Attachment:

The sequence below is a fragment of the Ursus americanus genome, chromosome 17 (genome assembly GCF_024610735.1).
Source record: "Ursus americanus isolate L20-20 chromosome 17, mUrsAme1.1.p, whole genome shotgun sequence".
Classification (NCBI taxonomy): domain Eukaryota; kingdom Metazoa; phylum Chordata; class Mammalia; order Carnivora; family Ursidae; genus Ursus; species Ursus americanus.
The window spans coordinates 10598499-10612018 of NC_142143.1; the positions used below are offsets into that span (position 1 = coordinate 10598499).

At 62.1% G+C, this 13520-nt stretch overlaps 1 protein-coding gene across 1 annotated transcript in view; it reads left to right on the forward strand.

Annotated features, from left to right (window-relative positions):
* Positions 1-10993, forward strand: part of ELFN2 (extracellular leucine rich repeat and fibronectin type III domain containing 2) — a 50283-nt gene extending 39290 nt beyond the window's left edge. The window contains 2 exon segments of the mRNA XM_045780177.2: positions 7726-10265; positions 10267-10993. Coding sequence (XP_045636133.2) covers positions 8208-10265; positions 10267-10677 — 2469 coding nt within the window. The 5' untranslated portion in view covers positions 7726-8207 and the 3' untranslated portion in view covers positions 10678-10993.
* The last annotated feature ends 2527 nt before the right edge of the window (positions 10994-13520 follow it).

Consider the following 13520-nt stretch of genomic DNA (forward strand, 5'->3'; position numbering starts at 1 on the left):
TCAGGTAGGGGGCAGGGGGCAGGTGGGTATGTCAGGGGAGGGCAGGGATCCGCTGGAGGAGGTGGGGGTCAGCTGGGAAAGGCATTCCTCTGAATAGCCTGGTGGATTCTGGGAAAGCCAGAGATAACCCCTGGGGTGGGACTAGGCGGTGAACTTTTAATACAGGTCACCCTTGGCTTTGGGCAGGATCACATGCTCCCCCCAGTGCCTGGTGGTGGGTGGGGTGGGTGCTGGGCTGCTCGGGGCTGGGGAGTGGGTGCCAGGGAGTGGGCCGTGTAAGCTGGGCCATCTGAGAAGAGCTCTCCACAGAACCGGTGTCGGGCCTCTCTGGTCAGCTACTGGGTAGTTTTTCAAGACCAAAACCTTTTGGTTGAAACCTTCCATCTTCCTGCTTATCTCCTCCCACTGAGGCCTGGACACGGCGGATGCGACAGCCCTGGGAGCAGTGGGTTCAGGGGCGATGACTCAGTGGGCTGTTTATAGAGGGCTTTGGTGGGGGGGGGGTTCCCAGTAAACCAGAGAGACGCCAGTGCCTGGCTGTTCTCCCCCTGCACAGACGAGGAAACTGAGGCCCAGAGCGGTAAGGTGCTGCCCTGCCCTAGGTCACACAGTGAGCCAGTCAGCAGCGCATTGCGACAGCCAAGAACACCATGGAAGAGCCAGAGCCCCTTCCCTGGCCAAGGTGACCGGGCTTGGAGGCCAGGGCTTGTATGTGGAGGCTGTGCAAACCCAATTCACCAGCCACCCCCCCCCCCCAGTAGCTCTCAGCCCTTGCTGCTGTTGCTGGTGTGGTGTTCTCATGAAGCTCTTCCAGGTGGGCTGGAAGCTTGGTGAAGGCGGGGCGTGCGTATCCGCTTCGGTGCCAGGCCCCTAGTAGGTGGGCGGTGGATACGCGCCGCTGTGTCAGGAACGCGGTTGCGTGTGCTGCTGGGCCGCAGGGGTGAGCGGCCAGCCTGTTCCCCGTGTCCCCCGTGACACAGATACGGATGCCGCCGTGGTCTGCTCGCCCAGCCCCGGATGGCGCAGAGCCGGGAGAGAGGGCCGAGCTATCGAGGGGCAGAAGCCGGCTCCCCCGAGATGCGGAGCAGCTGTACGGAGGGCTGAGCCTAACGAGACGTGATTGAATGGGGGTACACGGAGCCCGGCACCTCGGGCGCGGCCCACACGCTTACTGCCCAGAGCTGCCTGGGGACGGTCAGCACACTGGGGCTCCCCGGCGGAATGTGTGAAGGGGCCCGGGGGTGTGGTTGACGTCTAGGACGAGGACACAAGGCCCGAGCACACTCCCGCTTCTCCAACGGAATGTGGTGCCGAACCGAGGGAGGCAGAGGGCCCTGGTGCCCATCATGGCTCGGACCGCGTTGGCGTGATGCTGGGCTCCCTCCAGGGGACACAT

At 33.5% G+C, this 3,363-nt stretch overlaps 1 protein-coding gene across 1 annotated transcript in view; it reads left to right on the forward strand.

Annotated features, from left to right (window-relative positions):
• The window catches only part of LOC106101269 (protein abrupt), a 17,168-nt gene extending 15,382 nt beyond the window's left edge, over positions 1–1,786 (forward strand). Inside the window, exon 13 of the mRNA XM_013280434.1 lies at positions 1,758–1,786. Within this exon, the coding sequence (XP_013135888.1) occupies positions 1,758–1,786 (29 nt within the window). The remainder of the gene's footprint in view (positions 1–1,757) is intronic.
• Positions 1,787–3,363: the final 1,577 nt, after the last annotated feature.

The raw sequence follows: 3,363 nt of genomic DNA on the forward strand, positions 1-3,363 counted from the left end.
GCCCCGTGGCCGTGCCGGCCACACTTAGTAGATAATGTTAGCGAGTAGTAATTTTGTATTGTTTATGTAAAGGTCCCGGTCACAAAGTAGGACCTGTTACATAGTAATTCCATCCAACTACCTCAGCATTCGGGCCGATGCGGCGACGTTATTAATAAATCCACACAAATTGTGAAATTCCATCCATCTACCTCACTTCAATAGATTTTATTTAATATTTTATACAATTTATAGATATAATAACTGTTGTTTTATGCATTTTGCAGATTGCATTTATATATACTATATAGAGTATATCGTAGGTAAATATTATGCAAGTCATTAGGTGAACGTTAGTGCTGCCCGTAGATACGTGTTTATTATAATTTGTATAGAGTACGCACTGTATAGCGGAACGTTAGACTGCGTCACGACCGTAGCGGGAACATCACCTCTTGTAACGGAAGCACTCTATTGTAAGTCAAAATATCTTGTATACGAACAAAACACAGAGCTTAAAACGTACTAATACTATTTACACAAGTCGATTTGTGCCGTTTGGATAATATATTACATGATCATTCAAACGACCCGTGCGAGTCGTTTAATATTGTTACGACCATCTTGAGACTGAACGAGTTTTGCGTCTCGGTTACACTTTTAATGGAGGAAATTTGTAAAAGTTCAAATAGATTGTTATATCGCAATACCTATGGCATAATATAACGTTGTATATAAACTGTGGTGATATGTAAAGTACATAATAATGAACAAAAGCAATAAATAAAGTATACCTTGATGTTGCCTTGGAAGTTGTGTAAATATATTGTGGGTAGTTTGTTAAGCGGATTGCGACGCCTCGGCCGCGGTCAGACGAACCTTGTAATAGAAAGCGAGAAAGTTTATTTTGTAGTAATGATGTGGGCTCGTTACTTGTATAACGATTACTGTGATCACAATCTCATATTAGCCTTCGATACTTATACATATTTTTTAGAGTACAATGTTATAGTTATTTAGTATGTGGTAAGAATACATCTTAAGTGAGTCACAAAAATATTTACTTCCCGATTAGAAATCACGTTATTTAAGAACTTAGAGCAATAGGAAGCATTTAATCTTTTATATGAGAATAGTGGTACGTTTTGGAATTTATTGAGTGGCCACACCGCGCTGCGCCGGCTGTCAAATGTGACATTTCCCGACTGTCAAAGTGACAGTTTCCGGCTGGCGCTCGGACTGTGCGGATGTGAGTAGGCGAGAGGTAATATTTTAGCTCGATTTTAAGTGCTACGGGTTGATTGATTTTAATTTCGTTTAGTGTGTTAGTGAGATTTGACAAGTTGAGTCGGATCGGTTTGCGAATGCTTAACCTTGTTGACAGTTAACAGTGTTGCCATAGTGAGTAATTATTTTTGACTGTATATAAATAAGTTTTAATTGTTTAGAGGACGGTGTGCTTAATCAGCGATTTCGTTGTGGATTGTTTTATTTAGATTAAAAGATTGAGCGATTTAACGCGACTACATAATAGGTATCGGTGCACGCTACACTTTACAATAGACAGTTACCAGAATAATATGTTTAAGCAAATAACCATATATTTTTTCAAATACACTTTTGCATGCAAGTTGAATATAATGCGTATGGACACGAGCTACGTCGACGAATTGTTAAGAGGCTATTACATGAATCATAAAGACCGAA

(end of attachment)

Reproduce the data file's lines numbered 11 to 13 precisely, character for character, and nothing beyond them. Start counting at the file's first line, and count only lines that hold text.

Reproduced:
At 33.5% G+C, this 3,363-nt stretch overlaps 1 protein-coding gene across 1 annotated transcript in view; it reads left to right on the forward strand.

Annotated features, from left to right (window-relative positions):
• The window catches only part of LOC106101269 (protein abrupt), a 17,168-nt gene extending 15,382 nt beyond the window's left edge, over positions 1–1,786 (forward strand). Inside the window, exon 13 of the mRNA XM_013280434.1 lies at positions 1,758–1,786. Within this exon, the coding sequence (XP_013135888.1) occupies positions 1,758–1,786 (29 nt within the window). The remainder of the gene's footprint in view (positions 1–1,757) is intronic.